love your home isn’t nice to have things around you that brings memories of someone you love and your view outside is heaven too. My house is all mix match but that is me. Enjoy life daily life can be short.

  14. Oh, how much I love when everyone shares!

    My story is all about life moving forward and being full of goats! I’m a Town House Farm Girl, but that hasn’t stopped me from having….guests! You can read all about it at:

    In the meantime……I love my Mary Jane magazine! 😉

    Have a wonderful and creative Autumn day!

  15. Evelyn says:

    Thank you for sharing your gift of a glimpse into your private life. I love to see how other people live. The house was beautiful and the scenery breathtaking. Unlike the new houses built today, the old ones have real character. You can feel the pride of craftsmanship. The old houses have a soul.

  16. Deborah Bessom says:

    So, what’s my story? Well, I’m a wife, mother, and grandmother. My story isn’t about the house I live in or the land that I own. My story is about my faith in God, to whom I belong. My story is centered around His story. I was born in Texas, my parents moved us to Oklahoma, and then to California (where we arrived on my 5th birthday). I was raised in the church, but like many teenagers, I walked away from my faith for a season. The birth of my first child is what brought me back to Christ, knowing that there was only one way to raise my child. I’ve never looked back. While my life isn’t perfect, I am full. The simple things in life I find in the Mary Jane magazine are uplifting, and challenges me to enjoy all that God has blessed me with.

  17. Cindy says:

    When I first read your question, "What is your story?" my thoughts went to my past. Unfortunately, mine has was not "lucky." But after a bit of thought I decided that my story does not have to be about my past – that is not who I am today. Today I am "lucky." I am married to a man that loves me dearly and I have two grandchildren close by that are the light of my life. My husband and I retired to 66 acres in Southern Colorado, built our own house and are raising milk goats. It is alot of work, but we love the peace and quiet. In my last house every square inch of the walls were decorated, but here we have huge windows and the outdoors are our decorations. It was a year after we were in the house before I even hung up a picture. I did not want to distract from the view that we have. We had friends over for Thanksgiving and it was snowing like crazy. The wife said, "I feel like I am in a giant snowglobe." This is now my story and I feel very lucky.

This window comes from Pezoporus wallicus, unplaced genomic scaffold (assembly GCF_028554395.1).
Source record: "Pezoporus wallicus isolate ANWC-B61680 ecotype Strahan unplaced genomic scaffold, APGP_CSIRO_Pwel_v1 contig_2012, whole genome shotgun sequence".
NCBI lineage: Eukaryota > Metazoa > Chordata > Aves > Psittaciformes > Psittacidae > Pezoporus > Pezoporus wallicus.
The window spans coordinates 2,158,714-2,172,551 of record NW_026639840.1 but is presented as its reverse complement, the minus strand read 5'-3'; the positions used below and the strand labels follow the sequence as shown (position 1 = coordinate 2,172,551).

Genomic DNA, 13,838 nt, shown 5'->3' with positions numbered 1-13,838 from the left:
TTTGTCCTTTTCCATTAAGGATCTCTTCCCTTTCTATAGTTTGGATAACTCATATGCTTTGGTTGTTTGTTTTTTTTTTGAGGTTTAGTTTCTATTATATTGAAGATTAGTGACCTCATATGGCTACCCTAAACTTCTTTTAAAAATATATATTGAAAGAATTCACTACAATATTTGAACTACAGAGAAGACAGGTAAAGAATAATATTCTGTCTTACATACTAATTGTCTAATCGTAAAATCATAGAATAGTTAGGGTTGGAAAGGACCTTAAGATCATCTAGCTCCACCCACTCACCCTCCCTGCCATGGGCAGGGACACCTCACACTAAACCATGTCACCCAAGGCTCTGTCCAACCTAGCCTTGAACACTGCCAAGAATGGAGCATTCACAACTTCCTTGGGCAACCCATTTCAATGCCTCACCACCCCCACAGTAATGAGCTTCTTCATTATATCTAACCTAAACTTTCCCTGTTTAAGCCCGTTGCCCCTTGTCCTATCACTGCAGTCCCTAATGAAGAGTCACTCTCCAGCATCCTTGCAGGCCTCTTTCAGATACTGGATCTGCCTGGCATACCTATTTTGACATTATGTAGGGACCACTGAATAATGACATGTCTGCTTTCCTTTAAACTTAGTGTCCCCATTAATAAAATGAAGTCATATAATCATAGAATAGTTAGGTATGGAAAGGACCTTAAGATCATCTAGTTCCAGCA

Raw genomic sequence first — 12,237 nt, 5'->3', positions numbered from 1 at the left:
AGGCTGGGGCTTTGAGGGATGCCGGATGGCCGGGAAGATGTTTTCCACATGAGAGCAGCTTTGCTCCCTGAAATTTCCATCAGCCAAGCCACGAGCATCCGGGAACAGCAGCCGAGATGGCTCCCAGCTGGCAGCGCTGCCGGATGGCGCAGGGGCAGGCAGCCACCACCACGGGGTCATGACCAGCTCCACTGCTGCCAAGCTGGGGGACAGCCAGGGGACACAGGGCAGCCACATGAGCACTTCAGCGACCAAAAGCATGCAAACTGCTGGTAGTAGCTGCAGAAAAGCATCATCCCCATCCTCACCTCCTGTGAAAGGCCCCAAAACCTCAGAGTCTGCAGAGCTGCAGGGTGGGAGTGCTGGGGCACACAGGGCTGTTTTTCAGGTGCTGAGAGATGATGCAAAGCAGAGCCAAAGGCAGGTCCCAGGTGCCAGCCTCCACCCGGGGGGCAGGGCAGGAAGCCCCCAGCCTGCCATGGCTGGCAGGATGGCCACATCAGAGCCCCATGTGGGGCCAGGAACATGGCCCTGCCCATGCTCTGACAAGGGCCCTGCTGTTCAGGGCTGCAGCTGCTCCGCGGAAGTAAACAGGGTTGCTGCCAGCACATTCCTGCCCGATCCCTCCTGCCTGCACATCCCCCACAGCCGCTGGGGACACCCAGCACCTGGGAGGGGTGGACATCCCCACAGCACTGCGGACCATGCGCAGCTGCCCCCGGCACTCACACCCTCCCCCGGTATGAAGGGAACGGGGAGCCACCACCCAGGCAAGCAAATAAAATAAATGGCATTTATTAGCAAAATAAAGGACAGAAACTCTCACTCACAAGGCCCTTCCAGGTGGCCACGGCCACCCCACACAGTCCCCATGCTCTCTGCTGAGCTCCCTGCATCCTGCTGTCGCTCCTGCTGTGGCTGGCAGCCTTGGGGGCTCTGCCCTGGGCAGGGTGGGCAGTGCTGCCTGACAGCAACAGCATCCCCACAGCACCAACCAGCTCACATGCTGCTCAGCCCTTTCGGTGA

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Hard Harvest Moon

The moon last night. A total wow. How fitting for 9/11. A full moon, low in the sky illuminating the earth, illuminating our hearts.
Last night’s moon was the last full moon before autumn’s official arrival. That makes it the “Harvest Moon.” It was named “Harvest Moon” because this time of year is crop gathering season for many farmers. And that big, bright moon gives them extra time to harvest their produce.
I don’t know about you. But I wasn’t bringing in any crops. My garden is quite bare. Sadly bare. My major harvest this summer was tomatoes and basil. They are both long gone now.
But being a “harvest” moon and all, I knew I should harvest something. So I got rather loosey-goosey with the definition, as I often do. I’ll tell you what I’m harvesting in just a minute, but how about you? Did you harvest anything? Either in your garden, or in your career, or in your home, or in your family, or in your head, or in your heart?

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  1. I harvested the last of the Early Girl/beefsteak that were a quarter the size I expected them to be today. (Um, that was a bit run on.) Still have a Roma tomato going strong in a pot in the backyard. It definitely felt like fall today though.

    A little pool like that is a brilliant idea! I shall have to try it next summer. I bet the dogs will think its fun too.

  2. Cindy says:

    OK so I had a bad harvest year too…sort of. We weren’t going to have a garden this year, but I wanted everyone to plant just one edible item. How could I not plant one thing when I asked others to do so? I just posted a picture of my pathetic looking tomato plant. And I had a bare area so I threw a bunch of flower seeds in the ground. THe flowers did great! And in our oh so weedy back yard….sweet annie. Lots and lots of it. Sooooo, I have a huge harvest of Sweet Annie!

    Cindy Bee

  3. Janice K. says:

    Right now I am harvesting a beautiful crop of cucumbers (my neighbors and everyone else that I run into LOVE me) and tomatoes, peppers, yellow squash, zucs, onions…
    Yes! This was the year of aphids (covered my dill!), earwigs, ants, slugs, spiders….. We had a wet spring and we blamed it on everything that has to do with bugs. Now we are having a warm summer’s end and we are blaming that for the huge amount of yellow jackets and hornets. This was the first year in many that I got ‘stung’. I don’t let them bother me and try to remain calm. Usually works! I am experimenting with natural traps, made out of water bottles.